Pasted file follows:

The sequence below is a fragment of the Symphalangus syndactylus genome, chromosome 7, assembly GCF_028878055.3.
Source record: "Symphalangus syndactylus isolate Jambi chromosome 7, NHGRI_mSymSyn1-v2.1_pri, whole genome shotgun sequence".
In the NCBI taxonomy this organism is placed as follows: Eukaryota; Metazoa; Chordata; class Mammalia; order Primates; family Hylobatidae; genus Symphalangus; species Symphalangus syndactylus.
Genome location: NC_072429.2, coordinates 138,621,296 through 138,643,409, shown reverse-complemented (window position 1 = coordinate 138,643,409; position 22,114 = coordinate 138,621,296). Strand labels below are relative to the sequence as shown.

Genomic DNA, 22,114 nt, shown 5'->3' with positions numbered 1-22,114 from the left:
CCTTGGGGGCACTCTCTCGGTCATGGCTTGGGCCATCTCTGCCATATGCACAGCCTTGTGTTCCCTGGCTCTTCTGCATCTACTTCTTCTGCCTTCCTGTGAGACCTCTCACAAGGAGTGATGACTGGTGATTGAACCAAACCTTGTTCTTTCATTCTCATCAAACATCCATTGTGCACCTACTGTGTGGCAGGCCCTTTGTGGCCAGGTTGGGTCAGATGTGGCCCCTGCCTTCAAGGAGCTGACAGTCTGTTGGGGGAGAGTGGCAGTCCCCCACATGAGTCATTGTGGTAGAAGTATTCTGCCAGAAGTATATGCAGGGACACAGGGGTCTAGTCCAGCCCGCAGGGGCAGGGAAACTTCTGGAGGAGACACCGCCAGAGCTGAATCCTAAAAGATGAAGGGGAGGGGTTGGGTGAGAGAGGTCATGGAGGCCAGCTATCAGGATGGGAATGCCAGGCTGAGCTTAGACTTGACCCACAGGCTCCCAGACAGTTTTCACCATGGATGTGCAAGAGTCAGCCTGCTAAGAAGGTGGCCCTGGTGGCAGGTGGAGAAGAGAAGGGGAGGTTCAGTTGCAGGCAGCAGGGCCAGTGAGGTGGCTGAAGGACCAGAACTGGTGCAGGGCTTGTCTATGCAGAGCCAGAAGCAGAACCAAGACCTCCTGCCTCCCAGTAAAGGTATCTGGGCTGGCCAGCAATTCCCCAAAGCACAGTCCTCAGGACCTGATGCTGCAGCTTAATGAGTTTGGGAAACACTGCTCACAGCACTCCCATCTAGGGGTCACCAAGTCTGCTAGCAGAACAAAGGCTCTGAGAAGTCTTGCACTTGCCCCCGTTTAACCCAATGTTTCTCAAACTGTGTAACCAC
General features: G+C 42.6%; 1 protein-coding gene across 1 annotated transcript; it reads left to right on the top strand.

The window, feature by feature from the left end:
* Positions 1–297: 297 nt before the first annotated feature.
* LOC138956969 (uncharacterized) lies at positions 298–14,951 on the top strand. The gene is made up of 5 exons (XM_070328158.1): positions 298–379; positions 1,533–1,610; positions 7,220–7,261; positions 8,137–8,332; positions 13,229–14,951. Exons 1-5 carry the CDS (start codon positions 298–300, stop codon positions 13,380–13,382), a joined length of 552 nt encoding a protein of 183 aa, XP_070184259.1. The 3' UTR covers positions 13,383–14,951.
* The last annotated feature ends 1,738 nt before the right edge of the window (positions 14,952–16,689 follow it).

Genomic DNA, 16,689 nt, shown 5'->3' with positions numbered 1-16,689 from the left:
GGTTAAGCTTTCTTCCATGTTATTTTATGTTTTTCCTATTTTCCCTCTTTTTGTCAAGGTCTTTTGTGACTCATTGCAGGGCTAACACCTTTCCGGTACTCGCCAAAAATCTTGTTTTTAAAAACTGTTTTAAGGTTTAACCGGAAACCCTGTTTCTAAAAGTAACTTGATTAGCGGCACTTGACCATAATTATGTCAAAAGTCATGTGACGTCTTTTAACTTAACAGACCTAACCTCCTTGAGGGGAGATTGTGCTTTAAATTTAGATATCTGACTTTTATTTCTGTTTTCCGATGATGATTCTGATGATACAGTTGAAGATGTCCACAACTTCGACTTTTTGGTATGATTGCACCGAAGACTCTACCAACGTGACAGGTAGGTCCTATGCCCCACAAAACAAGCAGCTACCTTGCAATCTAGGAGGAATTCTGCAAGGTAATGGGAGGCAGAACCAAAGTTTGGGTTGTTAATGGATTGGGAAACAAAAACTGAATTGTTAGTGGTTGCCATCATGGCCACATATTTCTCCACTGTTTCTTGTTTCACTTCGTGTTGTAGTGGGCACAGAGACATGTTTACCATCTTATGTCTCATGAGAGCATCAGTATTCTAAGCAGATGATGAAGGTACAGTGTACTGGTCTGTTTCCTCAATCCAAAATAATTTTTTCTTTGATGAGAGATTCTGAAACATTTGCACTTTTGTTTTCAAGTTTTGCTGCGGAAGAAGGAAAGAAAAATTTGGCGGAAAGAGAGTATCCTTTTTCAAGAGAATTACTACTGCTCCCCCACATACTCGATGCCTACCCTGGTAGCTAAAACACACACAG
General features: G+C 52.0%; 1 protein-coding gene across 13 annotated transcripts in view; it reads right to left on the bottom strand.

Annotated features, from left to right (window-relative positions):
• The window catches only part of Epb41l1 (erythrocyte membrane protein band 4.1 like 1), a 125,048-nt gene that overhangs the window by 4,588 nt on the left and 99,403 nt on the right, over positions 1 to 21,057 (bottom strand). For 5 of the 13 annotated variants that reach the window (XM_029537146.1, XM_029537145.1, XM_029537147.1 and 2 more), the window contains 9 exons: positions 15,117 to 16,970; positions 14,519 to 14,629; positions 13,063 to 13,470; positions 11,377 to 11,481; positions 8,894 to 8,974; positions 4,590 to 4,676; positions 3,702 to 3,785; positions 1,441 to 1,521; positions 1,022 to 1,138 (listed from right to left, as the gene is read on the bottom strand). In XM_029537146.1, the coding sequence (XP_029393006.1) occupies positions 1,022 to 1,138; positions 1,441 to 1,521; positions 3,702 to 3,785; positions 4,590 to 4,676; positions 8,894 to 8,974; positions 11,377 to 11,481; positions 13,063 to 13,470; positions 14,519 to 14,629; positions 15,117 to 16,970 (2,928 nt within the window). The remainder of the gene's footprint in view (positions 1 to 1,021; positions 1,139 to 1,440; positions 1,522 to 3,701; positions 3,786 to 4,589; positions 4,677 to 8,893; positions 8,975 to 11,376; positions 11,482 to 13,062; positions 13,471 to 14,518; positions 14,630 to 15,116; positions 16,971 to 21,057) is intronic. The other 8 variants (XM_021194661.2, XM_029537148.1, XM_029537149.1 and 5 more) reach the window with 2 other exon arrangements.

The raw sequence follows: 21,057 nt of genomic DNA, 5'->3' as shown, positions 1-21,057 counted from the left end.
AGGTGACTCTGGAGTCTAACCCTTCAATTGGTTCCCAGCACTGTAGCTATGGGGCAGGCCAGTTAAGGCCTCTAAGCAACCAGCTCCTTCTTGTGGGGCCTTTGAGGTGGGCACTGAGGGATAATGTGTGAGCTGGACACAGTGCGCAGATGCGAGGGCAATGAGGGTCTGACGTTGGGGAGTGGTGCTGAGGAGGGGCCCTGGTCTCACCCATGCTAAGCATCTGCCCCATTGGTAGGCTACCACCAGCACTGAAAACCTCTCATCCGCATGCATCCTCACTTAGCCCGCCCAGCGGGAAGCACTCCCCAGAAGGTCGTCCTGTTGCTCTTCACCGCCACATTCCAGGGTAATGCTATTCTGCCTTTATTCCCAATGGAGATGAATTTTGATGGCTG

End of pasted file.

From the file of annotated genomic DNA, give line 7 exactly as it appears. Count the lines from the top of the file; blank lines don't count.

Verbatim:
General features: G+C 42.6%; 1 protein-coding gene across 1 annotated transcript; it reads left to right on the top strand.